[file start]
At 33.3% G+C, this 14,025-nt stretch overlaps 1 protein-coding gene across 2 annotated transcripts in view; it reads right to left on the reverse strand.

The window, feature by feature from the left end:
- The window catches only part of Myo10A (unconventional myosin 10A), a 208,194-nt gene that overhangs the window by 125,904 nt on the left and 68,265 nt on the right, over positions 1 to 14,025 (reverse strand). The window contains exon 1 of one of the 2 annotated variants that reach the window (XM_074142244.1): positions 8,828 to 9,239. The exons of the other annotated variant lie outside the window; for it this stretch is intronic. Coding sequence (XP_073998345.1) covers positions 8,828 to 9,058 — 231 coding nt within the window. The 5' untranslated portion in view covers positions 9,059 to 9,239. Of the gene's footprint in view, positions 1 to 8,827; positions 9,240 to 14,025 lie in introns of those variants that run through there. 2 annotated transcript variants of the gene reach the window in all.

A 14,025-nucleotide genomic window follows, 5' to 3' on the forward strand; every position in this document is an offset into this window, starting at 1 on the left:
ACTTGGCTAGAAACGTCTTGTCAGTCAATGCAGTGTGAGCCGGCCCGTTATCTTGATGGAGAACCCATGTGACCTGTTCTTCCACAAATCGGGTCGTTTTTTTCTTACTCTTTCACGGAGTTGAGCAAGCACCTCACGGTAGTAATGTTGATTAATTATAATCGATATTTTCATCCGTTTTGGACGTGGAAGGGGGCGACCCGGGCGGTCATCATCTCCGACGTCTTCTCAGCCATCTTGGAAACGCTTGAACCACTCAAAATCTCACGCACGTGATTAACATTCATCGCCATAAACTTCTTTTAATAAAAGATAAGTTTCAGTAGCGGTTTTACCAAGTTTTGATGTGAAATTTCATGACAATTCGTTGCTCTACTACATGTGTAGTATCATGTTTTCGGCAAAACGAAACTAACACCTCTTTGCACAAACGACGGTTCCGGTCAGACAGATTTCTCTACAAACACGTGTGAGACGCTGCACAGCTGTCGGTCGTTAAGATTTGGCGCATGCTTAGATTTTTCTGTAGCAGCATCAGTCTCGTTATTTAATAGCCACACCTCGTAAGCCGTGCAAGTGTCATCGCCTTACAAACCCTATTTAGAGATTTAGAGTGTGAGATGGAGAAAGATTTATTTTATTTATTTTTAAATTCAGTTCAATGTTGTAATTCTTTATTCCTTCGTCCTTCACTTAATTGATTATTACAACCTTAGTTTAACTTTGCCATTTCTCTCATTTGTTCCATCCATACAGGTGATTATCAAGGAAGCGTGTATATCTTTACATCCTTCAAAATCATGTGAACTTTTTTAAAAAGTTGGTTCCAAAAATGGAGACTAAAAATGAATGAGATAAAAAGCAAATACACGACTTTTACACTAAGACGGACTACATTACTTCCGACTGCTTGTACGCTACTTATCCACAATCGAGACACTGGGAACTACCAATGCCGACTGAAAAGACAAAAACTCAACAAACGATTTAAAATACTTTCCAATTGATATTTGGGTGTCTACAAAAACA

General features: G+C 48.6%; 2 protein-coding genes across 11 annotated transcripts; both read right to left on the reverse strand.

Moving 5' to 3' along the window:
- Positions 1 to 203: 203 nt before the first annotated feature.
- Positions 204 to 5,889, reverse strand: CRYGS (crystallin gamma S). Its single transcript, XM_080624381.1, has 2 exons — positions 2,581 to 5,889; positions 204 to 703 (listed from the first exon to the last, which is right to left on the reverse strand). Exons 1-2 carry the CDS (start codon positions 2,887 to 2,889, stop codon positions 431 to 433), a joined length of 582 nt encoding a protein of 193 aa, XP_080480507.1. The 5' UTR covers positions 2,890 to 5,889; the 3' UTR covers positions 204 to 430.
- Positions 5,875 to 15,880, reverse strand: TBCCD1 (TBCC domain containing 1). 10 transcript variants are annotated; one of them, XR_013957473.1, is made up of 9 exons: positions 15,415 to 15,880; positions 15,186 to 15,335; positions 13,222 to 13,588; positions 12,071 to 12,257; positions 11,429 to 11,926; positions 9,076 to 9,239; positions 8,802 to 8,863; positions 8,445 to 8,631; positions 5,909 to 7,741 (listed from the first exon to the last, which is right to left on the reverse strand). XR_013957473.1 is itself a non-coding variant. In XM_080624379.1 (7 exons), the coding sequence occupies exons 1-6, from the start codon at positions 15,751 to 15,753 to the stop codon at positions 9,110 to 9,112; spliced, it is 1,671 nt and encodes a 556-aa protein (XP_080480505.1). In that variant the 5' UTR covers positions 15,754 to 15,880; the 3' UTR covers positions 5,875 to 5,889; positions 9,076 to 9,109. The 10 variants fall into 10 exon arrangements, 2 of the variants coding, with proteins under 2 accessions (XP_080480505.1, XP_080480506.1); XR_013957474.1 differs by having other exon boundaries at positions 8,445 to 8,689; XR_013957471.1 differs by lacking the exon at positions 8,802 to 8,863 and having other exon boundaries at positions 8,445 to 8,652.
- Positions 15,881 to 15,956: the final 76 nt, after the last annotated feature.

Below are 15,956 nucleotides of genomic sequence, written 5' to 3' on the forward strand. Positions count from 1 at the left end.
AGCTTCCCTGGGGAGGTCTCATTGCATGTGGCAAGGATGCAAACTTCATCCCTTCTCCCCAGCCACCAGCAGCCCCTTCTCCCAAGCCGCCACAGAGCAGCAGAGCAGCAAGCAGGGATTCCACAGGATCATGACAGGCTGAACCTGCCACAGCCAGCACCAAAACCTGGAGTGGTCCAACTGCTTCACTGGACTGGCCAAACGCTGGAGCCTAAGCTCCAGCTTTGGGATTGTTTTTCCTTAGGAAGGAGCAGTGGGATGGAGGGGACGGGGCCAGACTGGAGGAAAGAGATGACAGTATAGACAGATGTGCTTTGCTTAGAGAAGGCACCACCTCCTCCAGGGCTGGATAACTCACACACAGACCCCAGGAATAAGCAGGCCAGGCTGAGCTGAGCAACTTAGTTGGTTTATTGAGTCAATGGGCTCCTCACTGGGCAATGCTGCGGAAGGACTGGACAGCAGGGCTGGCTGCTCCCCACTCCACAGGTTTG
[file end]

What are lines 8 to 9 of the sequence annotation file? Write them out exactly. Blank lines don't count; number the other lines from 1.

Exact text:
- Positions 1 to 203: 203 nt before the first annotated feature.
- Positions 204 to 5,889, reverse strand: CRYGS (crystallin gamma S). Its single transcript, XM_080624381.1, has 2 exons — positions 2,581 to 5,889; positions 204 to 703 (listed from the first exon to the last, which is right to left on the reverse strand). Exons 1-2 carry the CDS (start codon positions 2,887 to 2,889, stop codon positions 431 to 433), a joined length of 582 nt encoding a protein of 193 aa, XP_080480507.1. The 5' UTR covers positions 2,890 to 5,889; the 3' UTR covers positions 204 to 430.